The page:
Currently, many systems are tethered or bulky, which reduces patient safety, limits home monitoring capabilities, and does not allow for recording of some movement disorder symptoms. Additionally, none of the current systems have software to distinguish symptoms such as tremor and dyskinesia from activities of daily living (ADL), and relate them to standard rating scales such as the UPDRS or TRS. Finally, none of these systems have clinical video instruction or real-time clinical video feedback during continuous monitoring of movement disorders. In all of the treatment methods listed above, it is clear that improved outcomes and management of movement disorder symptoms could be achieved if a clinician were able to obtain objective data on a subject's symptoms beyond that which could be observed in the relatively short time period during which a subject sees a physician or other clinician during a standard office visit.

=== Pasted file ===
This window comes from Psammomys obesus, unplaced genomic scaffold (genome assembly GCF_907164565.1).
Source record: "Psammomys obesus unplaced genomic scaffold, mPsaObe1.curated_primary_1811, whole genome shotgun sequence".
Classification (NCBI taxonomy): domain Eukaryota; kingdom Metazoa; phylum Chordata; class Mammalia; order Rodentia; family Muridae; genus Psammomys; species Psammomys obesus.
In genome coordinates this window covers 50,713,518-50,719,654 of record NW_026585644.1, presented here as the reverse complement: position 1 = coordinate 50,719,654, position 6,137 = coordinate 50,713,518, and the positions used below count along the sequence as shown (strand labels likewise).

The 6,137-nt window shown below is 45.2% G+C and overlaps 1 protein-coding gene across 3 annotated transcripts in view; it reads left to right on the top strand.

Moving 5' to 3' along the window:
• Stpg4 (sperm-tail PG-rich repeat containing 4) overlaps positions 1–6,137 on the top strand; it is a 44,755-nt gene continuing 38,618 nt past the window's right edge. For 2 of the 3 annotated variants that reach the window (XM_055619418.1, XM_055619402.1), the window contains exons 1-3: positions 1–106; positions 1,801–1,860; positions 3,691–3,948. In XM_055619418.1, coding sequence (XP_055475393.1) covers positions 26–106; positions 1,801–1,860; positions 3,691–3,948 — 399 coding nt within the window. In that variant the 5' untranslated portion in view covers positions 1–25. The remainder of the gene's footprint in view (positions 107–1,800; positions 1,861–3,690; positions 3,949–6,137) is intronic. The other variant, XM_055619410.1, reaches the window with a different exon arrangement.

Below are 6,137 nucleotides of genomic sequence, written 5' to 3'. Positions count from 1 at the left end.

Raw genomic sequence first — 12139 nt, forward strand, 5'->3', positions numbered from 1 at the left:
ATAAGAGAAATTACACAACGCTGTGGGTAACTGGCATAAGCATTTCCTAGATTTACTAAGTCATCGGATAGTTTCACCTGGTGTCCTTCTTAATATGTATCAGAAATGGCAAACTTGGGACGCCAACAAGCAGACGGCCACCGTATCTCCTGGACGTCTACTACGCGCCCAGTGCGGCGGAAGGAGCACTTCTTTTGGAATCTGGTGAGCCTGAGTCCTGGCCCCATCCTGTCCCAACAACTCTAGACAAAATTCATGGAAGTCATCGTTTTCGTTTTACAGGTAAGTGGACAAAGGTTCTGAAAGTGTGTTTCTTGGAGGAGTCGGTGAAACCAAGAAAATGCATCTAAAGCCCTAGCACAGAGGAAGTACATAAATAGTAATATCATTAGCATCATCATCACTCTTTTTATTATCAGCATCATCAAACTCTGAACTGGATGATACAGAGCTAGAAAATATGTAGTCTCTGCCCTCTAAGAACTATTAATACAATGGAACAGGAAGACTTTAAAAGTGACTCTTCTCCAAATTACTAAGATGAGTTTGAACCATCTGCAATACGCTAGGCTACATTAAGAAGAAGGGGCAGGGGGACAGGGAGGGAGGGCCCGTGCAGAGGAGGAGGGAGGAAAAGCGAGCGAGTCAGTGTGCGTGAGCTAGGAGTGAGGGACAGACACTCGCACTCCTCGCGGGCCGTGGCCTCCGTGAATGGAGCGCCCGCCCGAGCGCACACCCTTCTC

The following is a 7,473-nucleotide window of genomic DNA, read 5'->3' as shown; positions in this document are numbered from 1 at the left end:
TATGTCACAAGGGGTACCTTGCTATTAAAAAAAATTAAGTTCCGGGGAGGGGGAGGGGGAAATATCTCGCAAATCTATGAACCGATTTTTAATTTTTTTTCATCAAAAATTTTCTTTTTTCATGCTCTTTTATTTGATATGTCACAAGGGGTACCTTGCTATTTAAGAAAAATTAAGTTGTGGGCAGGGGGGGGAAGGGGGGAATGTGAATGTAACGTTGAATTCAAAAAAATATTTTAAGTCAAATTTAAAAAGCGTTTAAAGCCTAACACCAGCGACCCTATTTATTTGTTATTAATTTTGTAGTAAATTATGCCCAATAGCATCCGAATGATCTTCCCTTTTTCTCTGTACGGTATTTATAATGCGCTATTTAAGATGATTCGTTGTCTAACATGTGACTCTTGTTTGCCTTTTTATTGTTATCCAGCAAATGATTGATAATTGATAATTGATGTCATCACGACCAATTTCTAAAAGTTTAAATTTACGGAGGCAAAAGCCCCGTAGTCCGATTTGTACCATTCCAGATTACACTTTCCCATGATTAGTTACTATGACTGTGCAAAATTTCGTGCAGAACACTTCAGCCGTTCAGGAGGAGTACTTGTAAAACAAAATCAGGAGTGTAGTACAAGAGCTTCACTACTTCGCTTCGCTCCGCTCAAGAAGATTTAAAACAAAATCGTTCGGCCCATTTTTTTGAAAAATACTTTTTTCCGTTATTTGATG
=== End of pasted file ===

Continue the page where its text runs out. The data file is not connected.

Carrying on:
Accordingly, it is an object of the present invention to provide a device and method for accurately quantifying symptoms of movement disorders. It is still another object of the present invention to provide a system, which accurately quantifies symptoms utilizing both kinetic information and electromyography (EMG) data. It is further an object of the present invention to provide a wireless movement disorder system that can be worn continuously to provide continuous information to be analyzed as needed by the clinician. It is still further another object of the present invention to provide a movement disorder system that can provide analysis in real-time. It is still further another object of the present invention to provide a movement disorder system to allow for home monitoring of symptoms in subject's with these movement disorders to capture the complex fluctuation patterns of the disease over the course of days, weeks, months, or years. It is still further another object of the present invention to correlate a subject's symptoms with certain physiological, environmental and other factors, as well as the subject's assessment of his or her symptoms. It is still further another object of the present invention to distinguish between movement disorder symptoms and activities of daily living based at least in part on the quantitative recorded movement data. It is still further another object of the present invention to maximize subject safety. It is still further an object of the present invention to provide a system with clinical video instruction and real-time clinical video feedback. It is still further an object of the present invention to provide a treatment delivery system that can monitor symptoms in subject's and deliver treatment in response to those symptoms. Finally it is the object of the present invention to provide remote access between the clinician and subject.